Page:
Nate Parker Eclipses Nat Turner

Filmmaker's actions Aug. 21, 1999 have taken precedence over those initiated by his protagonist Aug. 21, 1831.

This Sunday marks the 185th anniversary of Nat Turner’s slave rebellion. Just after midnight on Aug. 21, 1831, the Southampton County, Virginia slave instigated actions that would lead to the deaths of dozens of whites and hundreds of African-Americans including, eventually, his own.

Ahead of the traditional Telluride-Toronto kickoff of film awards season, this calendar date loomed as another date of prominence for The Birth of a Nation, Nate Parker‘s acclaimed film about the rebellion. However, thanks to the twin punch of Deadline and Variety, another date and anniversary now hangs over the filmmaker and Fox Searchlight Sundance acquisition: Aug. 21, 1999.

That’s the date Parker and the film’s co-writer Jean Celestin, then students at Penn State, had a sexual encounter with a drunk woman. The two men were arraigned Oct. 21, 1999 on charges of rape and sexual assault. Parker was acquitted Oct. 7, 2001. Celestin was found guilty and subsequently appealed, leading prosecutors to drop of the case.

Media reactions to Parker and Celestin’s troubled personal histories continue to pour forth. Today on Jet.com, writer LaSha explains how she initially had differentiated the situation involving Parker and Celestin with the approach she previously took to the works of Bill Cosby and R. Kelly:

I had convinced myself that not making any further public endorsement of the film was enough. I planned to see it quietly. No one had to know that I supported Nate Parker. I have never been a fan of his. I don’t remember seeing any of his films. I was supporting the story, not the storyteller. The neutrality I detest in others was suddenly not so bad.

I, a Black woman, all too familiar with being preyed upon, stalked and even violated by a Black man, was satisfied to ignore this woman’s story, having persuaded myself that this one time, the fact that the accused wasn’t convicted was enough to grant him the benefit of the doubt. Just this once, the stone wall I usually erected for victims of assault crumbled. Just this once, maybe enough time had passed… Gradually, but not unconsciously, I had become privately what I loathed publicly.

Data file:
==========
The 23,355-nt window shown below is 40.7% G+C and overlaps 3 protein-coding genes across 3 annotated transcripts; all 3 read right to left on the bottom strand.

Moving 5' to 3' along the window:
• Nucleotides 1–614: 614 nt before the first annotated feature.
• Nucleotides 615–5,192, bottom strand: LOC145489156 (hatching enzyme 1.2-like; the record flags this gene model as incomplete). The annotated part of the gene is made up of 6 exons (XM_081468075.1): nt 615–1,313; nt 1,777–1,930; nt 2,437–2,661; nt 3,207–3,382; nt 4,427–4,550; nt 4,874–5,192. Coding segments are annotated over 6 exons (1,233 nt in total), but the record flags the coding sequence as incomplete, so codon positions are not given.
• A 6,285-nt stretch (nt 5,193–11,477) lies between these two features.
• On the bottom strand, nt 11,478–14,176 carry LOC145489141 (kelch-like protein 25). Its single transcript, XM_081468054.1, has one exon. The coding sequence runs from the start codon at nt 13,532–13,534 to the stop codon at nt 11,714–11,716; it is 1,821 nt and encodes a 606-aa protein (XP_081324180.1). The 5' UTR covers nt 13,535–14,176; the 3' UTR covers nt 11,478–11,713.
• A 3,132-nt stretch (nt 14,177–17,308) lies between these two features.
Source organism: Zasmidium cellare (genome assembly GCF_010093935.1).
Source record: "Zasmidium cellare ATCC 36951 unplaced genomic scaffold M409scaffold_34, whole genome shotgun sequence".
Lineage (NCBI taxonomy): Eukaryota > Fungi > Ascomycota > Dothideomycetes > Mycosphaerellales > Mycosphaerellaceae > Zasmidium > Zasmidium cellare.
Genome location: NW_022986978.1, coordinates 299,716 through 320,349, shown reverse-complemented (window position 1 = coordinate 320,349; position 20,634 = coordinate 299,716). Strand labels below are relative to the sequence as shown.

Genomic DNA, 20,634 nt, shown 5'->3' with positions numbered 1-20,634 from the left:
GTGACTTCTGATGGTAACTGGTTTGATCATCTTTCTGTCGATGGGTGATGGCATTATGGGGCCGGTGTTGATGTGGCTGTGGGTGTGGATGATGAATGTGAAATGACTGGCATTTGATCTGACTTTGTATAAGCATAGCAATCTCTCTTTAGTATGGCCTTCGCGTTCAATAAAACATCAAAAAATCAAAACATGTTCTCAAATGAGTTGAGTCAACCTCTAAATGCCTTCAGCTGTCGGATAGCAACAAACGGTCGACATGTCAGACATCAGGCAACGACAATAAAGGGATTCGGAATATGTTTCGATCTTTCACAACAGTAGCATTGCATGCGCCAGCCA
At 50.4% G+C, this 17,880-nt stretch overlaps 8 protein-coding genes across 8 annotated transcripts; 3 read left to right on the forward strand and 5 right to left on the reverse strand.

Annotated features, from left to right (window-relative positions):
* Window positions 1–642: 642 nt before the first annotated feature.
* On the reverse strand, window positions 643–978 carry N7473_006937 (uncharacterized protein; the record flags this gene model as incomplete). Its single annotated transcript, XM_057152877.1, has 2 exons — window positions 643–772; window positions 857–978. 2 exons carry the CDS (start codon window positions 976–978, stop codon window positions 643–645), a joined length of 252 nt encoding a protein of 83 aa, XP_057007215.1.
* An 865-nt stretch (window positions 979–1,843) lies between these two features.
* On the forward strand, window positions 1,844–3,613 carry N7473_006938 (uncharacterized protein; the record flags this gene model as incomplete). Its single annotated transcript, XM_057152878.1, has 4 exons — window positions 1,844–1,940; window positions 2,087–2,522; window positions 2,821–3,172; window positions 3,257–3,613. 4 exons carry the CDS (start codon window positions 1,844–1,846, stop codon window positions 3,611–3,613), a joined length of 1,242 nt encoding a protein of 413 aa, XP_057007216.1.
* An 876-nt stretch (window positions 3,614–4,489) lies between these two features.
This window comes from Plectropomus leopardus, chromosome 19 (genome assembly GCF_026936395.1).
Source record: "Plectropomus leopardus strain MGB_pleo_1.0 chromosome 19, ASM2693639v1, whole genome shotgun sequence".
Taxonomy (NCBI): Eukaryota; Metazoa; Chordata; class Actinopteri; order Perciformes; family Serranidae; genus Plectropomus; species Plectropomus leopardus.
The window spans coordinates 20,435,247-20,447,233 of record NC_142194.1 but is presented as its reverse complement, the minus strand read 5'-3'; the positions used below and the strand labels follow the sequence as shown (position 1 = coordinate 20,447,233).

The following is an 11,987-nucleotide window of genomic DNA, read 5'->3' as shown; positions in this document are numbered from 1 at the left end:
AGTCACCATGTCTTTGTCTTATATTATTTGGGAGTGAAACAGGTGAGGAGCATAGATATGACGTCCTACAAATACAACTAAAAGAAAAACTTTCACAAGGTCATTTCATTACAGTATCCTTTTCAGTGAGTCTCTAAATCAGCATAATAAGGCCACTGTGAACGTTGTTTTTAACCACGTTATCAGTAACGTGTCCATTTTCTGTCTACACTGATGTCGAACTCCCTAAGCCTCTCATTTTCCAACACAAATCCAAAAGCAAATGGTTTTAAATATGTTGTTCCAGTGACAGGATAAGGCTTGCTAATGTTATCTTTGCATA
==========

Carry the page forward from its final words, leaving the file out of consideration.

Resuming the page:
And now, standing again after I have fallen from the high horse I rode so proudly, starts with me first accepting that art and artist are inseparable. As invaluable as Turner’s story is to me, it is not worth my conscience. I cannot afford the price of hypocrisy.

Another powerful perspective was offered earlier this week on Ebony by Texas Southern University alum and teacher Josie Pickens:

As a college professor who teaches mostly 18-20 year olds, I live with the reality that rape is a serious (and dangerous) crime that is heavily ignored (and often covered up) on college campuses. This is why, every semester, when I teach critical thinking and rhetoric to students, I make sure we have at least one conversation about rape and consent. And every semester, to my surprise and dismay, hardly any of my male students (and not enough of my female students) really understand what consent is (or that it is binary, or that it is “conditional on a participant’s ability to revoke their consent”).

My students are surprised that their drunk and drugged sexual encounters could very well be considered rape, because they believe that rape is sex performed forcibly by strangers in dark alleys, not with the girls and guys they crush on, flirt with and take back to their rooms after a night of partying. They are wrong, and they have been failed by the adults in their lives who are charged with sending them out to be safe – and to create safe spaces for others – in the world.